bulb_coins.jpgNew York’s Energy Service Companies (“ESCOs”) will face significant challenges in the first quarter of 2017. The Public Service Commission’s December 16, 2016 Order Adopting a Prohibition on Service to Low-Income Customers by Energy Service Companies (“Low-Income Order”) gives each utility 60 days from the date of that Low-Income Order to communicate to each ESCO identifying which accounts the ESCO is no longer eligible to serve. Within 30 days of receiving that communication, the ESCO must then de-enroll the identified customers at the expiration of the existing agreement. However, the Commission included an important exception to the prohibition that ESCOs may want to take advantage of – the prohibition does not apply if an ESCO receives a waiver from the Commission.

Petition Deadline of January 15, 2016

In order to retain low-income customers beyond current contracts, ESCOs must petition the Commission by January 15, 2017 (30 days from the Low-Income Order) requesting a waiver. The Commission may grant waivers for ESCOs that offer guaranteed savings programs if the ESCOs can ensure:

  1. The ability to calculate what the customer would have paid to the utility;
  2. That the customer will pay no more than what they would have paid to the utility; and
  3. The ability to verify compliance with those assurances.

Based on the Low-Income Order, the Commission may grant ESCOs individual waivers on a case-by-case basis using the above factors, along with “other conditions it determines are necessary to protect consumers.”

Staff Guidance on Price Guarantees

Importantly, the Staff Guidance developed for the February 23, 2016 Order Resetting Retail Energy Markets and Establishing Further Process (“Reset Order” – now vacated based on litigation brought by attorneys at Phillips Lytle LLP), may be useful in making the necessary showing to obtain a Low-Income Order waiver. The Reset Order required that ESCOs could only serve mass market customers if the respective sales agreements guaranteed the customers would pay no more than if the customers remained with the utility (or, alternatively, provided an electricity product derived from at least 30% renewable resources). This is, essentially, the same guarantee as the Low-Income Order waiver, except with a broader group of customers.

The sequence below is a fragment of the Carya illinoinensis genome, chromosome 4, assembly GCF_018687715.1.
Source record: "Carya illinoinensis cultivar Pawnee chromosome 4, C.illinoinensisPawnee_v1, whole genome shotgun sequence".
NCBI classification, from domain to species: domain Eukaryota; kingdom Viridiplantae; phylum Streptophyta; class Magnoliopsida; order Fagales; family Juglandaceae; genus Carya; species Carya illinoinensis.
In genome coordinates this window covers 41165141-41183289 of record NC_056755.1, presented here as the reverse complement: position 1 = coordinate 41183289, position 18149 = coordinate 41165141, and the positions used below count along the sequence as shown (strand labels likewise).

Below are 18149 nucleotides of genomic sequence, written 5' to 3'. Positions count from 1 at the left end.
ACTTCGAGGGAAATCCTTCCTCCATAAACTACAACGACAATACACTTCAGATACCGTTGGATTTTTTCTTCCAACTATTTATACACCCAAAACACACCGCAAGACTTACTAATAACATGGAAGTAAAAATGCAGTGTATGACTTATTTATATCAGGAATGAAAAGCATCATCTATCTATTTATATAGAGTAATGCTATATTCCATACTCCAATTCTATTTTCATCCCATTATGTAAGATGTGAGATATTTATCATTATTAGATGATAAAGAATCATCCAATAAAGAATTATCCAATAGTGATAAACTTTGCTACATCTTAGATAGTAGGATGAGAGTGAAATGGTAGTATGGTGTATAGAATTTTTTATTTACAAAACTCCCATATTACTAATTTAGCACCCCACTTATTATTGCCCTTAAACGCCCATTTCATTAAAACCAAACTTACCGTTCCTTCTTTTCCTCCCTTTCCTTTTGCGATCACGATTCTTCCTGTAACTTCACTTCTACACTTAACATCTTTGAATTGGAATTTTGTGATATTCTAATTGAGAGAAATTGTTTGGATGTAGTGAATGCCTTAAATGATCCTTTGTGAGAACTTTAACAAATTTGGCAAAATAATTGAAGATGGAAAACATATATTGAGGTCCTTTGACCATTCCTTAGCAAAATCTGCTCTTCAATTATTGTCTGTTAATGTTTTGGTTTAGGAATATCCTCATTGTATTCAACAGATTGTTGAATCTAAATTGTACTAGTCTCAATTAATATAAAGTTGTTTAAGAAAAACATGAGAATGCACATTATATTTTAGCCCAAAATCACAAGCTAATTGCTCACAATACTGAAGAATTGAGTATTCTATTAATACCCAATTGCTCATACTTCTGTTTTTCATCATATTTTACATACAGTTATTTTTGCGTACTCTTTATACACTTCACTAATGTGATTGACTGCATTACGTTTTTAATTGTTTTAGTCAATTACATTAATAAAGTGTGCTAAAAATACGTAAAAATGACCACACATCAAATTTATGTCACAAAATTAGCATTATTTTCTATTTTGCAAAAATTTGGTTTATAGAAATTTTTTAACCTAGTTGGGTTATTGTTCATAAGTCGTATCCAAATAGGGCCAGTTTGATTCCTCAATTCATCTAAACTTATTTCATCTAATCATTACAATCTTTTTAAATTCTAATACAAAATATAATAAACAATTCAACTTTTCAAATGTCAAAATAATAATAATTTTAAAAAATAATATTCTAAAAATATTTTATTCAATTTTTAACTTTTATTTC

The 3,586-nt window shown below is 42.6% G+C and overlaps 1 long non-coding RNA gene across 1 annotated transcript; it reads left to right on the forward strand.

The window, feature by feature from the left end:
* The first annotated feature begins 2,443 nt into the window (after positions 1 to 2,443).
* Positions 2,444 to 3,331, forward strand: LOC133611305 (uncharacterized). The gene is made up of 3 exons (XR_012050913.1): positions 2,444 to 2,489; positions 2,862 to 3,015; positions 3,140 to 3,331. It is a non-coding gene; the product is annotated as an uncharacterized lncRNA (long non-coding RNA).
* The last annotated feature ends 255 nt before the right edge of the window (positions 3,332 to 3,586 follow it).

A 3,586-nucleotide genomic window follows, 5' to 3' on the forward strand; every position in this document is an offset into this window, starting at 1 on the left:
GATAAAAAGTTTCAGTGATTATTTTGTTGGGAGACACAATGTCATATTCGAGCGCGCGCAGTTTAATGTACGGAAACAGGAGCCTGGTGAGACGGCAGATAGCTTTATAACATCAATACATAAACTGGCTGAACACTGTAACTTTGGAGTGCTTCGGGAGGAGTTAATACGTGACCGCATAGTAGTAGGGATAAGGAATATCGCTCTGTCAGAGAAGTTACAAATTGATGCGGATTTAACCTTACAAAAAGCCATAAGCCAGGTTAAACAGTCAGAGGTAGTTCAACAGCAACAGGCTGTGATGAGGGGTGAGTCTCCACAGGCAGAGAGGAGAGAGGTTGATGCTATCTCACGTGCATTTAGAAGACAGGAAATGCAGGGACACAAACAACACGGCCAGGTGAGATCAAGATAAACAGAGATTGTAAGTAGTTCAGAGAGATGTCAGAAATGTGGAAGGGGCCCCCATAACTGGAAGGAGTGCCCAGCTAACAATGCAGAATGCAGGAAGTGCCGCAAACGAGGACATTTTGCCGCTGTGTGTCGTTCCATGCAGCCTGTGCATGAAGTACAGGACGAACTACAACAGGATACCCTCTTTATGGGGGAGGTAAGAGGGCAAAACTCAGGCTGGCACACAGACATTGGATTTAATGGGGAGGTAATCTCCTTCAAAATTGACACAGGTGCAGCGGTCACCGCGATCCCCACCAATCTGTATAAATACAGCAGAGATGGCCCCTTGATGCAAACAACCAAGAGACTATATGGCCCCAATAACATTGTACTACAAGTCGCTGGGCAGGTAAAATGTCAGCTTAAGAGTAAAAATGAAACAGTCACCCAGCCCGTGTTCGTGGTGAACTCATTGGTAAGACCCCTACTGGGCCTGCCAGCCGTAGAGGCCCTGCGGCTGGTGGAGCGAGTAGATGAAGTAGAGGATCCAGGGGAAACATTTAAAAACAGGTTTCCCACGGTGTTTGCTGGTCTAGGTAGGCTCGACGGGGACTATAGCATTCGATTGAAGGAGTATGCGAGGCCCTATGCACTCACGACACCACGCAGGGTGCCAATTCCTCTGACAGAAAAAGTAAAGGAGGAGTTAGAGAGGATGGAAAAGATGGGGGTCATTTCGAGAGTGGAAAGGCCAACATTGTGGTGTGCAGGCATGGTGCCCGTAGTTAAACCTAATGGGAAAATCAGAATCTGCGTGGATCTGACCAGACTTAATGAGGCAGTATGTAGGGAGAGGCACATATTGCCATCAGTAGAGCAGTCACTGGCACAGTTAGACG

The Staff Guidance suggests a number of potential compliant pathways for ESCOs to develop guaranteed savings programs. One approach is for ESCOs to create sales agreements that guarantee savings over a period of time, with customer credits to be applied to the customer’s bill at the end of the period specified in the agreement for amounts in excess of what the customer would have paid under utility service. The Staff Guidance proposed a number of methods that ESCOs could use to calculate what the customer “would have paid” under utility service:

  1. ESCOs could create systems for calculating the utility rate by using rate information from utility tariffs;
  2. ESCOs could use utility-created calculators whereby the customer can calculate what he or she would have paid under full utility service;
  3. Some utilities offer ESCOs the capability of billing the customer at the utility rate; or
  4. ESCOs could use an Electronic Data Interchange (“EDI”) transaction that provides data on what the customer would have paid under utility service.

Based on informal inquiries with Department of Public Service Staff, the first three approaches from the Staff Guidance could form the basis for a waiver request. Unfortunately, the fourth option (known as an EDI “503 Transaction”) has, somewhat ironically, not been implemented.

As noted above, the deadline for formal waiver petitions is January 15, 2017. Alternatively, ESCOs considering the waiver could request an extension of the waiver deadline, and would arguably need to do so by “one day prior to the deadline.” Granting of such extensions is within the sole discretion of the Secretary to the Public Service Commission; thus, the safest approach for interested ESCOs is to file a timely waiver petition.

Phillips Lytle’s Energy Practice Team has extensive expertise in Public Service Commission/Utility regulatory matters, including all aspects of retail energy regulation in New York and formal petitions to the Public Service Commission. For more information about Phillips Lytle’s Public Service Commission practice, please contact Thomas F. Puchner, Partner, at (518) 472-1224 Ext. 1245, tpuchner@phillipslytle.com, or Kevin C. Blake, Associate, at (716) 847-7082, kblake@phillipslytle.com.